Blog Post

The Conversation between Digital Divide and Social Media

Digital Divide literature and discourse surrounding it has been big in the field of Information and Communication for Development (ICT4D). The digital divide literature in and of itself has moved from focusing merely on access-based inequalities/divides to skills and usage-based divides (see van Dijk, 2006). There is a movement towards focusing on digital inclusion through the use of social media which in turn is expected to generate discussions about socio-cultural factors that have for long been the cause of digital divides (see Verdegem, 2011). In fact, there has been a talk about digital divide within social media usage called “social media divide” (Sullivan's post) where there are people who are able to leverage and use social media better than others even though both the groups might have the same quality of digital infrastructures.


It has so far been my perception (and please correct me if i am wrong) that within digital humanities, "digital divide" and "social media" often get discussed in different places. Often social media discussions move towards elaboration of the role of sharing in online communities, pros and cons of expertise, growth of prosumers, and ways to promote user-generated content in social media sites like Facebook and Twitter amongst others while conversations about digital divide continue to hark back to physical access related issues (i am not trying to suggest here that physical access to digital infrastructures is no longer a problem, but just that, it is one among many other problems). The above-mentioned articles/posts therefore for me are refreshing in the way they are trying to put digital divide and social media in a conversational space together. Quite recently, Neil Patel's article "Information Service or Online Community? Putting Peer-to-Peer in Social Media for Rural India" charts an integrationist path as he suggests that digital divide issues concerning access are still very much there but along with that it is also increasingly being felt that active sharing of content through participatory online communities will lead to richer interactions and production of valuable user-generated content for rural farmers among other groups. In my reading, Patel's paper suggests that the affordances and potentialities of digital technologies need to reaccessed and evaluated with attention to the particular cultural contexts and assemblages within which they unfold. For example, in the paper, Patel notes that it is key to take cognizance of the moderating and mediating role of grassroot NGOs and technology companies who provide access to information services to rural people (as well as are a significant presence in the same online communities that they help rural populations to participate in).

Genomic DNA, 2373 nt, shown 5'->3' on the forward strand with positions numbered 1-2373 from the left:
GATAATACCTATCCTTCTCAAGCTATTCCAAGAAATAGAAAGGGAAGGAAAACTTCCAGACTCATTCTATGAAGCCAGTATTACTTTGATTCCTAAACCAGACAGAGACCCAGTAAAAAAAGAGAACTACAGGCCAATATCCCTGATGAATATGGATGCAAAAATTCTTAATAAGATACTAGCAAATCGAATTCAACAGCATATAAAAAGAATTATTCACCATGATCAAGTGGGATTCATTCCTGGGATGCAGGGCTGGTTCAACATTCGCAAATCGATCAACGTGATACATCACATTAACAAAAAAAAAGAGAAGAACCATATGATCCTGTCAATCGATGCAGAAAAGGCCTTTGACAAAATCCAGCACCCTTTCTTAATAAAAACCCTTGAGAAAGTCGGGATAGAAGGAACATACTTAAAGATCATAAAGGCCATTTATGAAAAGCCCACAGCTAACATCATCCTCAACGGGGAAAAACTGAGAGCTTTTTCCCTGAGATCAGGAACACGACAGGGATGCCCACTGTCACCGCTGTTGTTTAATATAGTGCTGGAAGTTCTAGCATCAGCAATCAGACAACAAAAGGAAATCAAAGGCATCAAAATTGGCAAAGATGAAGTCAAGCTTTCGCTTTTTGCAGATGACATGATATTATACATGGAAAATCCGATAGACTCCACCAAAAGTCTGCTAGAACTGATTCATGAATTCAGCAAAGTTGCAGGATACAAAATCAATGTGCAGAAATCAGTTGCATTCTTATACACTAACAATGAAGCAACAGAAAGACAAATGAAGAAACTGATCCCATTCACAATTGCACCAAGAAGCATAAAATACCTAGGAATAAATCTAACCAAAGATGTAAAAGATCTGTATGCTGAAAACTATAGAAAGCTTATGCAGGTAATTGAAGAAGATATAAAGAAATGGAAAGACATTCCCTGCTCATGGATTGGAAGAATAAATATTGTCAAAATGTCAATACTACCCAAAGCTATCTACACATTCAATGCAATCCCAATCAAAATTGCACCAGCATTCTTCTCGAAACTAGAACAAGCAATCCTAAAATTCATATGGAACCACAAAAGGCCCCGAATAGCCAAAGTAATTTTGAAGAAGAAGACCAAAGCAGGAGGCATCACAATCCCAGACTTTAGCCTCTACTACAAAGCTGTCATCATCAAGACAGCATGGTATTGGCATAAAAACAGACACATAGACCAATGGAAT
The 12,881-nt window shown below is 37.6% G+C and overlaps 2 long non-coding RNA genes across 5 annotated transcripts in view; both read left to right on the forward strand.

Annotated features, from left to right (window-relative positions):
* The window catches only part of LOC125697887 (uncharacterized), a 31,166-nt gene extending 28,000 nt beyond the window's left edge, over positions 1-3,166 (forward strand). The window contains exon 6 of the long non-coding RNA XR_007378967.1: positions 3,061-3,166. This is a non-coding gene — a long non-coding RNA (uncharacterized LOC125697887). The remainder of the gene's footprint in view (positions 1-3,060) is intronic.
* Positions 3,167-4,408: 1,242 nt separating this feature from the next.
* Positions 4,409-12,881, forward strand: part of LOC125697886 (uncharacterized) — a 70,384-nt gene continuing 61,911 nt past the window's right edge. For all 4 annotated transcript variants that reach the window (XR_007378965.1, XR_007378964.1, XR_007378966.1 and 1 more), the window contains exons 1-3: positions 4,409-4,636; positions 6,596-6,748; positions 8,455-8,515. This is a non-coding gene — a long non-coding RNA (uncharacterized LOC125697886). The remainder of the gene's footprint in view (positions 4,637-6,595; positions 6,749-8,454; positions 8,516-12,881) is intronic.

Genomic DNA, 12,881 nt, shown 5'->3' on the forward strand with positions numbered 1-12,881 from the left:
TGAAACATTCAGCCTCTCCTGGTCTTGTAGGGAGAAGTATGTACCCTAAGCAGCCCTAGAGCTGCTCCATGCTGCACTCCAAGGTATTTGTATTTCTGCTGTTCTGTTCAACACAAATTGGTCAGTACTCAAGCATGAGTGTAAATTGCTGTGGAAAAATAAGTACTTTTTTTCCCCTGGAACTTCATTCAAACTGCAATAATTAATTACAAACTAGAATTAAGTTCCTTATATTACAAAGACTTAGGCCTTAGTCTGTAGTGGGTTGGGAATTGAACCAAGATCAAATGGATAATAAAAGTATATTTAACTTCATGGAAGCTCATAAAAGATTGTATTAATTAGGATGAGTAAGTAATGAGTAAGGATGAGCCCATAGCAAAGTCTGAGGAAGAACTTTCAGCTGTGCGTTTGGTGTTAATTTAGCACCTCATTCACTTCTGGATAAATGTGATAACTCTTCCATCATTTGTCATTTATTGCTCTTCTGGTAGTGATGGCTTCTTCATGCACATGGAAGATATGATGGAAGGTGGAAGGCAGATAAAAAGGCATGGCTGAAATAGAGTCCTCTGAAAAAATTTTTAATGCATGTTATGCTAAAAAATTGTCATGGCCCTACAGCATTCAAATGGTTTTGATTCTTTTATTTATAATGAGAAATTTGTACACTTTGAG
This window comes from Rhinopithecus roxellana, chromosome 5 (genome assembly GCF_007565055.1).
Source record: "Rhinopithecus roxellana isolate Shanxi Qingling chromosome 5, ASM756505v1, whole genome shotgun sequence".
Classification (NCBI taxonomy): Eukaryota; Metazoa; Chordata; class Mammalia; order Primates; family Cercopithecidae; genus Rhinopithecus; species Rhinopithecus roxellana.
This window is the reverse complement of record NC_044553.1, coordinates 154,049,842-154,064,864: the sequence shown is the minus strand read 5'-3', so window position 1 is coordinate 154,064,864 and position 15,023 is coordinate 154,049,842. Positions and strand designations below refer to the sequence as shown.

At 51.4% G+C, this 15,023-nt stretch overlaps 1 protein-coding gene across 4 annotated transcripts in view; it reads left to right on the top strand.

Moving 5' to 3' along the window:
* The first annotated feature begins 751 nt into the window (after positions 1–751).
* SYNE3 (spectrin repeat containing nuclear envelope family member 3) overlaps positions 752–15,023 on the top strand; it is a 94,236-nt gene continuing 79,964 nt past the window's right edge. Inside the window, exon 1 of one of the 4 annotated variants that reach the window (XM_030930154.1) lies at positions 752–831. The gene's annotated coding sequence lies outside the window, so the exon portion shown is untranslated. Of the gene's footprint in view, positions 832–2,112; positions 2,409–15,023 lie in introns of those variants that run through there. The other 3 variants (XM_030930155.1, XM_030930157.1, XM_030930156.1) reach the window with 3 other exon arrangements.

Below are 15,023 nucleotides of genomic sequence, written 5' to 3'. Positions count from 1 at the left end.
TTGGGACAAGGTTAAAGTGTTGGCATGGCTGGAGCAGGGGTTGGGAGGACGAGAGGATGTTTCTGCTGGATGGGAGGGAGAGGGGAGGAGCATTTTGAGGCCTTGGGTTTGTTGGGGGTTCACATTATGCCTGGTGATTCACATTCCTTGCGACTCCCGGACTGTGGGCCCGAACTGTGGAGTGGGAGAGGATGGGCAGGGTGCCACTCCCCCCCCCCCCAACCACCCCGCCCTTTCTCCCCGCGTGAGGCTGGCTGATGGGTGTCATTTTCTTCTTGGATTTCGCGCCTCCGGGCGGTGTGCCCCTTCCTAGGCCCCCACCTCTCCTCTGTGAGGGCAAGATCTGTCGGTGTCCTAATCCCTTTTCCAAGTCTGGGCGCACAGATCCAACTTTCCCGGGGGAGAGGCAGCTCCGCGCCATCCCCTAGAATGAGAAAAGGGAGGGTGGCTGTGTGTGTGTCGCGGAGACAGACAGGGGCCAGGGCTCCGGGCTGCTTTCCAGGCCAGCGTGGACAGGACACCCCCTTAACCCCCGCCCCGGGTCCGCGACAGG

I am presently working on a couple of technoscience debates around implemetation of ICT4D projects and it would be wonderful (and very helpful)  to hear from HASTAC community bloggers about how they see the relation between digitial divide and social media play out within the scholarship in digital humanities.


 


       


 

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